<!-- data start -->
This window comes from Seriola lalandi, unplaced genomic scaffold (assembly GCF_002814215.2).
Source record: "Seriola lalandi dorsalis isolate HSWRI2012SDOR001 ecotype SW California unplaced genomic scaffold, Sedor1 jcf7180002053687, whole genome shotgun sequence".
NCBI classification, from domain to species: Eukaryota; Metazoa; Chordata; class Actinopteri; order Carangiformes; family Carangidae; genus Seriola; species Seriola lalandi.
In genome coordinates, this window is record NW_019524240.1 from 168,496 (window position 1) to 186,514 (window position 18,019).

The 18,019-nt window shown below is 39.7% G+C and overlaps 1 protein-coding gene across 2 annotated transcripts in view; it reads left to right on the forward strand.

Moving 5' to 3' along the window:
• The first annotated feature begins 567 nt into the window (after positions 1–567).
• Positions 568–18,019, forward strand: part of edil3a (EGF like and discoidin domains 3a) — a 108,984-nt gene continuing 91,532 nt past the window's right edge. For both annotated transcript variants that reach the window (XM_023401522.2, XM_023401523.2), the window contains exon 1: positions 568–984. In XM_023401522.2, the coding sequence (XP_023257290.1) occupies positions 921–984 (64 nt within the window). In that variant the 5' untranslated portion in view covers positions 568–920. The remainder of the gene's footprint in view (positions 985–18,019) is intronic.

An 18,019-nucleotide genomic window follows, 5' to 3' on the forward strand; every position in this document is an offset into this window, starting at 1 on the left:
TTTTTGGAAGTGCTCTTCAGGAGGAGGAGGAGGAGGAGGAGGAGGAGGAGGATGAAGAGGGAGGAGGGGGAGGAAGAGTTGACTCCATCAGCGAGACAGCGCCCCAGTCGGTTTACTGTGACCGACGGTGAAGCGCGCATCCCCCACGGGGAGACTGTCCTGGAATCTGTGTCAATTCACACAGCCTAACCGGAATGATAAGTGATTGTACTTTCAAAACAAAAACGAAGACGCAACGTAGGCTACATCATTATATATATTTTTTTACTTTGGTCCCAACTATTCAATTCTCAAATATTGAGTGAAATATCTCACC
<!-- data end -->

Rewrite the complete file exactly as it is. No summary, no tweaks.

This window comes from Seriola lalandi, unplaced genomic scaffold (assembly GCF_002814215.2).
Source record: "Seriola lalandi dorsalis isolate HSWRI2012SDOR001 ecotype SW California unplaced genomic scaffold, Sedor1 jcf7180002053687, whole genome shotgun sequence".
NCBI classification, from domain to species: Eukaryota; Metazoa; Chordata; class Actinopteri; order Carangiformes; family Carangidae; genus Seriola; species Seriola lalandi.
In genome coordinates, this window is record NW_019524240.1 from 168,496 (window position 1) to 186,514 (window position 18,019).

The 18,019-nt window shown below is 39.7% G+C and overlaps 1 protein-coding gene across 2 annotated transcripts in view; it reads left to right on the forward strand.

Moving 5' to 3' along the window:
• The first annotated feature begins 567 nt into the window (after positions 1–567).
• Positions 568–18,019, forward strand: part of edil3a (EGF like and discoidin domains 3a) — a 108,984-nt gene continuing 91,532 nt past the window's right edge. For both annotated transcript variants that reach the window (XM_023401522.2, XM_023401523.2), the window contains exon 1: positions 568–984. In XM_023401522.2, the coding sequence (XP_023257290.1) occupies positions 921–984 (64 nt within the window). In that variant the 5' untranslated portion in view covers positions 568–920. The remainder of the gene's footprint in view (positions 985–18,019) is intronic.

An 18,019-nucleotide genomic window follows, 5' to 3' on the forward strand; every position in this document is an offset into this window, starting at 1 on the left:
TTTTTGGAAGTGCTCTTCAGGAGGAGGAGGAGGAGGAGGAGGAGGAGGAGGATGAAGAGGGAGGAGGGGGAGGAAGAGTTGACTCCATCAGCGAGACAGCGCCCCAGTCGGTTTACTGTGACCGACGGTGAAGCGCGCATCCCCCACGGGGAGACTGTCCTGGAATCTGTGTCAATTCACACAGCCTAACCGGAATGATAAGTGATTGTACTTTCAAAACAAAAACGAAGACGCAACGTAGGCTACATCATTATATATATTTTTTTACTTTGGTCCCAACTATTCAATTCTCAAATATTGAGTGAAATATCTCACC